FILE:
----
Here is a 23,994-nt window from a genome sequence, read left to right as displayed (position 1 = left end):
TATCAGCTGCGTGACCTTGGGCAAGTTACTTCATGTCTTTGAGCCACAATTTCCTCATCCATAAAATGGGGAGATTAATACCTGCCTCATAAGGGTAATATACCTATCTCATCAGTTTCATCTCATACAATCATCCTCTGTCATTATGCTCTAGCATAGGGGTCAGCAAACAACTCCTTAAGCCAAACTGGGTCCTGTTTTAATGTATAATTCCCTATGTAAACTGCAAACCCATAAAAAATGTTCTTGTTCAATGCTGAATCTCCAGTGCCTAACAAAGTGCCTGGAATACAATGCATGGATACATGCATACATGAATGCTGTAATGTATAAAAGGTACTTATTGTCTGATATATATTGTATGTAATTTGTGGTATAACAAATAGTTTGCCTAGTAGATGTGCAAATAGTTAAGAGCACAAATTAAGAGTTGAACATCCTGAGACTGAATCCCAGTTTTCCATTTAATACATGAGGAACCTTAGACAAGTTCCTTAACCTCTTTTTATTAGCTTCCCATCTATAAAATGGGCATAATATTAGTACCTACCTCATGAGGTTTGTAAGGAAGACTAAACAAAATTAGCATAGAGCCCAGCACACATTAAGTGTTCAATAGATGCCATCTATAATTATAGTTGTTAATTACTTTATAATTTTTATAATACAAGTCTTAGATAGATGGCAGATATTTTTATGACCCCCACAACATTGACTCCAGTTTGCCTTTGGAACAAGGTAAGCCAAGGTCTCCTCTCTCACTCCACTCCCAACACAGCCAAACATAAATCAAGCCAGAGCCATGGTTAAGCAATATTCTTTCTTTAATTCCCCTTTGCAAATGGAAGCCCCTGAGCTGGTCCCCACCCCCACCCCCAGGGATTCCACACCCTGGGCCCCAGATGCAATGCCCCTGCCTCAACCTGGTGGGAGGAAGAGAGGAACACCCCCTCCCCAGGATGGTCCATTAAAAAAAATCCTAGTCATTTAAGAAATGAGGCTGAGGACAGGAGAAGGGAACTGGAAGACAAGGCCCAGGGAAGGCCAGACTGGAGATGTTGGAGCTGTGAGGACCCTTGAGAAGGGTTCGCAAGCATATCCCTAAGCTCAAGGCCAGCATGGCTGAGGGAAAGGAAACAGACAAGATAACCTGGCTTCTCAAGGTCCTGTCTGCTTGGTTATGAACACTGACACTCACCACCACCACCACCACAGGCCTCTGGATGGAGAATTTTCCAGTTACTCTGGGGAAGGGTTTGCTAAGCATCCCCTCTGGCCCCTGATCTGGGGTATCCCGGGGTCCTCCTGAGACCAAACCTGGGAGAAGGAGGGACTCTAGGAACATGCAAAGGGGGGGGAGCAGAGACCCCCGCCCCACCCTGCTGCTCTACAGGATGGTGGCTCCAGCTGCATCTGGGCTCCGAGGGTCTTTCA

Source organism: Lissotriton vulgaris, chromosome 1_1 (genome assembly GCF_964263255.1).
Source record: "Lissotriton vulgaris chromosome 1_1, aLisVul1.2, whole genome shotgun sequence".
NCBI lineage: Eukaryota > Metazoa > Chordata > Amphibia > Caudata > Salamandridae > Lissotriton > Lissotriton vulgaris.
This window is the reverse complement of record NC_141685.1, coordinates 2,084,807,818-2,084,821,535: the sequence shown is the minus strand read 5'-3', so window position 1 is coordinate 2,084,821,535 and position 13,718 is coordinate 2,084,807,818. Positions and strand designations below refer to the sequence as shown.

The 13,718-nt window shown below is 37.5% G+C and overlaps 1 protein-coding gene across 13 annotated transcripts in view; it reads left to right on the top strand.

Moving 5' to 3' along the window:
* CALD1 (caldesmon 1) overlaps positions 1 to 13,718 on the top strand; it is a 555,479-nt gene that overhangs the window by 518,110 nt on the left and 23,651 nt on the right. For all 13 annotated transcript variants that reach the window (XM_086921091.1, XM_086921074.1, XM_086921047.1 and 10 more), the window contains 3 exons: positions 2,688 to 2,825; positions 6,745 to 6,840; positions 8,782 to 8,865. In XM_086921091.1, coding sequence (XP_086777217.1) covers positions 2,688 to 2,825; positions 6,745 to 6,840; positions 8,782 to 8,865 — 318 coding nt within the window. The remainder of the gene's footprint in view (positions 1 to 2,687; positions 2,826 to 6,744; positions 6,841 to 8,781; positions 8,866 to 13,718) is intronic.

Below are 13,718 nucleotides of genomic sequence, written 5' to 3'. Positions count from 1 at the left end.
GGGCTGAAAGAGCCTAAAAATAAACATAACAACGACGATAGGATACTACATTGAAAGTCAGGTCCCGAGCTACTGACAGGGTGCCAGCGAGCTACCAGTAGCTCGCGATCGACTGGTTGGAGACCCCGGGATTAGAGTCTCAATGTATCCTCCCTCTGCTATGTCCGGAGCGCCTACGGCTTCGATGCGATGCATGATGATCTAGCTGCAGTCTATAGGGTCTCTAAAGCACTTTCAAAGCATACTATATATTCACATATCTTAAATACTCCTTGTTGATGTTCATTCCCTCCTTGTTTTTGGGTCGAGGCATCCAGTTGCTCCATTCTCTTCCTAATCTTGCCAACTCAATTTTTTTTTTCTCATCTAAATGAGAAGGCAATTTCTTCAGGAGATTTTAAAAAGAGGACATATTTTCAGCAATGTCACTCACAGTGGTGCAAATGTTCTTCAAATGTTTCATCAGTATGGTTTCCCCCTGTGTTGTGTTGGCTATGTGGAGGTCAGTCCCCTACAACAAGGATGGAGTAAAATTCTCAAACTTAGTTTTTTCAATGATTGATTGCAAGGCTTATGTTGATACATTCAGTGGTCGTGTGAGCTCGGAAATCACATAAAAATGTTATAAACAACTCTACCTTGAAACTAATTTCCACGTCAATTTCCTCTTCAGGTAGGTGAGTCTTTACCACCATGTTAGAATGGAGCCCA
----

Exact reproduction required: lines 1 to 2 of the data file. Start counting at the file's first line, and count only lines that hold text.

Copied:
Here is a 23,994-nt window from a genome sequence, read left to right as displayed (position 1 = left end):
TATCAGCTGCGTGACCTTGGGCAAGTTACTTCATGTCTTTGAGCCACAATTTCCTCATCCATAAAATGGGGAGATTAATACCTGCCTCATAAGGGTAATATACCTATCTCATCAGTTTCATCTCATACAATCATCCTCTGTCATTATGCTCTAGCATAGGGGTCAGCAAACAACTCCTTAAGCCAAACTGGGTCCTGTTTTAATGTATAATTCCCTATGTAAACTGCAAACCCATAAAAAATGTTCTTGTTCAATGCTGAATCTCCAGTGCCTAACAAAGTGCCTGGAATACAATGCATGGATACATGCATACATGAATGCTGTAATGTATAAAAGGTACTTATTGTCTGATATATATTGTATGTAATTTGTGGTATAACAAATAGTTTGCCTAGTAGATGTGCAAATAGTTAAGAGCACAAATTAAGAGTTGAACATCCTGAGACTGAATCCCAGTTTTCCATTTAATACATGAGGAACCTTAGACAAGTTCCTTAACCTCTTTTTATTAGCTTCCCATCTATAAAATGGGCATAATATTAGTACCTACCTCATGAGGTTTGTAAGGAAGACTAAACAAAATTAGCATAGAGCCCAGCACACATTAAGTGTTCAATAGATGCCATCTATAATTATAGTTGTTAATTACTTTATAATTTTTATAATACAAGTCTTAGATAGATGGCAGATATTTTTATGACCCCCACAACATTGACTCCAGTTTGCCTTTGGAACAAGGTAAGCCAAGGTCTCCTCTCTCACTCCACTCCCAACACAGCCAAACATAAATCAAGCCAGAGCCATGGTTAAGCAATATTCTTTCTTTAATTCCCCTTTGCAAATGGAAGCCCCTGAGCTGGTCCCCACCCCCACCCCCAGGGATTCCACACCCTGGGCCCCAGATGCAATGCCCCTGCCTCAACCTGGTGGGAGGAAGAGAGGAACACCCCCTCCCCAGGATGGTCCATTAAAAAAAATCCTAGTCATTTAAGAAATGAGGCTGAGGACAGGAGAAGGGAACTGGAAGACAAGGCCCAGGGAAGGCCAGACTGGAGATGTTGGAGCTGTGAGGACCCTTGAGAAGGGTTCGCAAGCATATCCCTAAGCTCAAGGCCAGCATGGCTGAGGGAAAGGAAACAGACAAGATAACCTGGCTTCTCAAGGTCCTGTCTGCTTGGTTATGAACACTGACACTCACCACCACCACCACCACAGGCCTCTGGATGGAGAATTTTCCAGTTACTCTGGGGAAGGGTTTGCTAAGCATCCCCTCTGGCCCCTGATCTGGGGTATCCCGGGGTCCTCCTGAGACCAAACCTGGGAGAAGGAGGGACTCTAGGAACATGCAAAGGGGGGGGAGCAGAGACCCCCGCCCCACCCTGCTGCTCTACAGGATGGTGGCTCCAGCTGCATCTGGGCTCCGAGGGTCTTTCA